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For the week of August 6 - 12, 2003

News

Blaine County coroner files unfinished death certificates


"We have received all of the death certificates, which means that the fines have stopped accruing. But we are proceeding to collect the fines."

ó BILL WALKER, Idaho Department of Health and Welfare spokesman


By GREG STAHL
Express Staff Writer

All of the unfinished death certificates cited in an Idaho lawsuit against Blaine County Coroner Russell Mikel were completed last month, but the state is continuing to pursue fines associated with the tardy completion of the documents.

The state of Idaho filed a lawsuit in 5th District Court in Hailey in late June against the six-term coroner. The lawsuit sought $7,880 in fines imposed by the Idaho Department of Health and Welfare in the absence of completed death certificates, which date as far back as Aug. 16, 2001.

The lawsuit also contained an order that would find Mikel in contempt of court if he failed to complete the absent documents.

"We have received all of the death certificates, which means that the fines have stopped accruing," said Bill Walker, spokesman for the Department of Health and Welfare. "But we are proceeding to collect the fines."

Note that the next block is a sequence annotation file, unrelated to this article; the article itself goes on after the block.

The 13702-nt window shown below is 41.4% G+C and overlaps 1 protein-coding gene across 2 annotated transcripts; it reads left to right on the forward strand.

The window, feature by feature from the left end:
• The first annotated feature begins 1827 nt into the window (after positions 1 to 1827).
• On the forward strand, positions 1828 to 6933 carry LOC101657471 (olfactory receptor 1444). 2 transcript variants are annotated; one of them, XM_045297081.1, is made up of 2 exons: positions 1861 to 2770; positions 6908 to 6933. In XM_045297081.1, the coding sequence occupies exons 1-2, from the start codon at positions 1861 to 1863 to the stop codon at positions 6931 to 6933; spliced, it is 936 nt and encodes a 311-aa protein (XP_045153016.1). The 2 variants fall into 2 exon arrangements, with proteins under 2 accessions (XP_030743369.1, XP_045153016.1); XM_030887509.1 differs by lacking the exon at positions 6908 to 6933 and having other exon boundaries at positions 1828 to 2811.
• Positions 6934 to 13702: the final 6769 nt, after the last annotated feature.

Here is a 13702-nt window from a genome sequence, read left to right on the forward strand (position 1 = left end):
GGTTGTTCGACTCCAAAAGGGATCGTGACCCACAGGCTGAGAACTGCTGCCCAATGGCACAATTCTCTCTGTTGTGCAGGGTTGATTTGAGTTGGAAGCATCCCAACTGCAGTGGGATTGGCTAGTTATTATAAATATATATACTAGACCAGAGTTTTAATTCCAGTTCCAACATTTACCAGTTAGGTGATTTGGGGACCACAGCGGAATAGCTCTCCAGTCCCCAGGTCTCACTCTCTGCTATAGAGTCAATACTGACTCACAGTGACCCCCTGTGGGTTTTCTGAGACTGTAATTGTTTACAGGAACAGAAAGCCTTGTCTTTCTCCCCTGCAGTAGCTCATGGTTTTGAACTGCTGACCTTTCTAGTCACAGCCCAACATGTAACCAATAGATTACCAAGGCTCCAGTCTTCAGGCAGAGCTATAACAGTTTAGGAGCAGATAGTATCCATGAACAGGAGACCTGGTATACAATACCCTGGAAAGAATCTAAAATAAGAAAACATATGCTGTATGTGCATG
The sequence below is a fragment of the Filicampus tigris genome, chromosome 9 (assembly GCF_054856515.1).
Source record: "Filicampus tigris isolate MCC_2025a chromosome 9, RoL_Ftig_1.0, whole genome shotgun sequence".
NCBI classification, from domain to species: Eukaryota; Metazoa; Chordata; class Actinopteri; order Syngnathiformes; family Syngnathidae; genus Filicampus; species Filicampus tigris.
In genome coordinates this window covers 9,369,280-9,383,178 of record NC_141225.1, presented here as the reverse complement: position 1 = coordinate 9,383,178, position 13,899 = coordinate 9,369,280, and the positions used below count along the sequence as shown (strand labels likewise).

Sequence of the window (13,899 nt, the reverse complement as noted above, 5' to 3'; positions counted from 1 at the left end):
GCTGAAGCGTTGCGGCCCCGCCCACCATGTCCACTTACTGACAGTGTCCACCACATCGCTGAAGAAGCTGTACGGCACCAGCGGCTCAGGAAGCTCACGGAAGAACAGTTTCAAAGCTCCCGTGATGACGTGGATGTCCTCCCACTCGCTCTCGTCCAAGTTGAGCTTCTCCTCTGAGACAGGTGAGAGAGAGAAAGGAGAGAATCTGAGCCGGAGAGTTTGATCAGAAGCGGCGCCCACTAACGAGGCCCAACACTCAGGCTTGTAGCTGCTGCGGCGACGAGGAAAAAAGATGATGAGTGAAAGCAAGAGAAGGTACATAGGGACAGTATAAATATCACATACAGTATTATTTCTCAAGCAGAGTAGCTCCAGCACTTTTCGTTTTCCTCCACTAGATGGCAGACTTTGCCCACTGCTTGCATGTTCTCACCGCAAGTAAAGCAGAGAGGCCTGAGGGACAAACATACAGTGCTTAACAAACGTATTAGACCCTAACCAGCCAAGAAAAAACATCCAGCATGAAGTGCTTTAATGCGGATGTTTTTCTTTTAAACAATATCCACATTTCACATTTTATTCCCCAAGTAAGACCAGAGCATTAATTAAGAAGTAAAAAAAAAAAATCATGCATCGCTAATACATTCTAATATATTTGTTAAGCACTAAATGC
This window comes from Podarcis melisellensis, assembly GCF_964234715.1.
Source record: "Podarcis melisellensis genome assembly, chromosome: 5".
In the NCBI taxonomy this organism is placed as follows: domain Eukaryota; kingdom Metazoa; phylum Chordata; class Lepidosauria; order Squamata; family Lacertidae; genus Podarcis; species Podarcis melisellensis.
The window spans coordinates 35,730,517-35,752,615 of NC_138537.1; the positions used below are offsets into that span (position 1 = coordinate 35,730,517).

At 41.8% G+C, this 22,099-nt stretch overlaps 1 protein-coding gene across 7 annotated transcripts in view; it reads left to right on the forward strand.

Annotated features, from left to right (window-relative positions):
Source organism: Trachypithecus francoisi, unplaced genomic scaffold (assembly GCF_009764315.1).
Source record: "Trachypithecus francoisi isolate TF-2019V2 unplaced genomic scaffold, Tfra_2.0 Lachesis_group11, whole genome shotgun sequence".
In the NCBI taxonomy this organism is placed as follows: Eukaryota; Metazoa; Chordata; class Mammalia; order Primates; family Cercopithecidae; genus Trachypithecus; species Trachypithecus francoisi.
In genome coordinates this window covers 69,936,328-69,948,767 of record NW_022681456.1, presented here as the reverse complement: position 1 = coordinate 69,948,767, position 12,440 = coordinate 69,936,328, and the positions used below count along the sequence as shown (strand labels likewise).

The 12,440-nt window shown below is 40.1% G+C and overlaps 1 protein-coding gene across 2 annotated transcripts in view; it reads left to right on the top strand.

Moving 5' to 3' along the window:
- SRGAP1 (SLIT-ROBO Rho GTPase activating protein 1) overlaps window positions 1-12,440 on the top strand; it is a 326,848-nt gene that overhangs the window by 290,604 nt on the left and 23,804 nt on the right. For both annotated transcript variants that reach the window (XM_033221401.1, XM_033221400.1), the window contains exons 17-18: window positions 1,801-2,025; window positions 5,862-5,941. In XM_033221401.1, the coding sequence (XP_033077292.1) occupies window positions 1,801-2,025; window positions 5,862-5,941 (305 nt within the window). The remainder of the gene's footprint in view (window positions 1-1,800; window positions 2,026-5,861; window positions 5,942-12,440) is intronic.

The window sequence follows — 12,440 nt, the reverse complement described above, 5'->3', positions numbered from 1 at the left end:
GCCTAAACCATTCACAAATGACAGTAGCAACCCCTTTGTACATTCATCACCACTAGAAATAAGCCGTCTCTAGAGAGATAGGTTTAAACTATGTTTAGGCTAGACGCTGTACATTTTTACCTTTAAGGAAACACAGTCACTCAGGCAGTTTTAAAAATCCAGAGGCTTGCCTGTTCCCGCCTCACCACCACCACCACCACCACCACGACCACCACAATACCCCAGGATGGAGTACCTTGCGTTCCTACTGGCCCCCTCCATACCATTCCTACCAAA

For each day Mikel failed to complete the certificates beyond May 30, the date the $7,880 in fines was established, fines mounted by as much as $175 per day until the certificates were completed. In letters sent to the Blaine County Prosecutorís Office this week, the department clarified that the state is now seeking $13,575 in fines.

According to Idaho Code, death certificates must be filed with the state registrar of vital statistics, a branch of the Department of Health and Welfare, within five days after the occurrence of a death. However, when investigation is required, medical certifications of the cause of death may be delayed for up to 15 days.

Other than filing of the lawsuit, the court has not taken any action.

Mikel clarified in June that he had submitted signed death certificates to Health and Welfare but had not specified the manner of the deaths. Instead, he had checked boxes on death certificates labeled "pending investigation."

Some routine examinations can take six to eight weeks, and the results of one autopsy took seven months to come back, Mikel said. Further, he said, the cases he was pressed to decide were not routine.

In the absence of completed death certificates families are unable to collect death benefits.

 

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